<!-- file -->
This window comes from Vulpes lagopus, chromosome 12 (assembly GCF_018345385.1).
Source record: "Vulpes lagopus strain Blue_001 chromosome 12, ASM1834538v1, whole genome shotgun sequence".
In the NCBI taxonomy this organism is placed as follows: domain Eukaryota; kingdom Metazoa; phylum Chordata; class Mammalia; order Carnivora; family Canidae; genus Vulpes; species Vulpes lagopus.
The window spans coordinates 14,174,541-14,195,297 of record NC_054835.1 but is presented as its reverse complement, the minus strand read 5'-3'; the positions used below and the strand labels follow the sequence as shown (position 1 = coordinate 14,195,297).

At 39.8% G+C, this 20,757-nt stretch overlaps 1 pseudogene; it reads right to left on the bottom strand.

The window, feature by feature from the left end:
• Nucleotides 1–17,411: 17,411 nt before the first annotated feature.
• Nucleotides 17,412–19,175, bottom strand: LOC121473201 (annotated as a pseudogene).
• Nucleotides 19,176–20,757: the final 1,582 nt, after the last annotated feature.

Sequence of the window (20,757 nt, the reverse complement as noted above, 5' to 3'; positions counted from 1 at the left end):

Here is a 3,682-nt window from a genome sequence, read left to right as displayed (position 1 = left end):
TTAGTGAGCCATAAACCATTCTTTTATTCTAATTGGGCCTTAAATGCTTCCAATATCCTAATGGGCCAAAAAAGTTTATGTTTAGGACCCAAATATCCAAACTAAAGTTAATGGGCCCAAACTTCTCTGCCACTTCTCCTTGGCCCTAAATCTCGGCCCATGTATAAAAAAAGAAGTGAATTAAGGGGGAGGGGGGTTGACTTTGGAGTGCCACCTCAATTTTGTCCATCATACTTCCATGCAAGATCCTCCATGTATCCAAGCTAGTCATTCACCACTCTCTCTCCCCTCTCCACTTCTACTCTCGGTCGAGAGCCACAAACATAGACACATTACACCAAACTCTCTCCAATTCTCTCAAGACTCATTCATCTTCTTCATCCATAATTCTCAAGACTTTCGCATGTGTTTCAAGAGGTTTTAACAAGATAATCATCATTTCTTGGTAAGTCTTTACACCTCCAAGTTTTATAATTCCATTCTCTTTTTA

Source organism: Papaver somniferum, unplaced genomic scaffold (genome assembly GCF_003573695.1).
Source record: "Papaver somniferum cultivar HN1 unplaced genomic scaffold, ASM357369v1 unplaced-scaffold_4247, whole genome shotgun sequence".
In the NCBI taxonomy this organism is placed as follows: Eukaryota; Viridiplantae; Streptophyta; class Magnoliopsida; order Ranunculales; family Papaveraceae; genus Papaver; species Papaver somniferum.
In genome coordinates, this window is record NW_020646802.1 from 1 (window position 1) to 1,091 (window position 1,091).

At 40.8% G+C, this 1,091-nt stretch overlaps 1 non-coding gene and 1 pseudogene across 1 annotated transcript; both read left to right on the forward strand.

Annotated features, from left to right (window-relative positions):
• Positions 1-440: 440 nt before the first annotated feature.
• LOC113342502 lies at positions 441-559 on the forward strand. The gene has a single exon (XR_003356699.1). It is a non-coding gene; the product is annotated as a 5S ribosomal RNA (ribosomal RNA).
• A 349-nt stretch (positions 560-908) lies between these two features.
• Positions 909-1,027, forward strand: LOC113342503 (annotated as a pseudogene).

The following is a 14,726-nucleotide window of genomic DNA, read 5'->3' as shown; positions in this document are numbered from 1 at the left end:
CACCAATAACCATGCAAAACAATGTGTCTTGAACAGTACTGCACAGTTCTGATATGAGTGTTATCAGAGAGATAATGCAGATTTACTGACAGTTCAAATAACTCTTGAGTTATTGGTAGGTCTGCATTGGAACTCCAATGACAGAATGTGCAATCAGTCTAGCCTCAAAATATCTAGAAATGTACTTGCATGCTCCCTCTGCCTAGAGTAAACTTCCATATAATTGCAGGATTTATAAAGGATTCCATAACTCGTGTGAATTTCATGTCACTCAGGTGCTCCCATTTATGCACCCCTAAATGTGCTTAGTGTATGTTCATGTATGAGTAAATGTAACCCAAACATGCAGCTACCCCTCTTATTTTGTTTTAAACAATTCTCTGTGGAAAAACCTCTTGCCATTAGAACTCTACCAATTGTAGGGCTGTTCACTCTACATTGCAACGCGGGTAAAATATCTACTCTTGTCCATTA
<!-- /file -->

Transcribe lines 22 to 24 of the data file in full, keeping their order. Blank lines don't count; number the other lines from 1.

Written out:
• Positions 909-1,027, forward strand: LOC113342503 (annotated as a pseudogene).

The following is a 14,726-nucleotide window of genomic DNA, read 5'->3' as shown; positions in this document are numbered from 1 at the left end:
CACCAATAACCATGCAAAACAATGTGTCTTGAACAGTACTGCACAGTTCTGATATGAGTGTTATCAGAGAGATAATGCAGATTTACTGACAGTTCAAATAACTCTTGAGTTATTGGTAGGTCTGCATTGGAACTCCAATGACAGAATGTGCAATCAGTCTAGCCTCAAAATATCTAGAAATGTACTTGCATGCTCCCTCTGCCTAGAGTAAACTTCCATATAATTGCAGGATTTATAAAGGATTCCATAACTCGTGTGAATTTCATGTCACTCAGGTGCTCCCATTTATGCACCCCTAAATGTGCTTAGTGTATGTTCATGTATGAGTAAATGTAACCCAAACATGCAGCTACCCCTCTTATTTTGTTTTAAACAATTCTCTGTGGAAAAACCTCTTGCCATTAGAACTCTACCAATTGTAGGGCTGTTCACTCTACATTGCAACGCGGGTAAAATATCTACTCTTGTCCATTA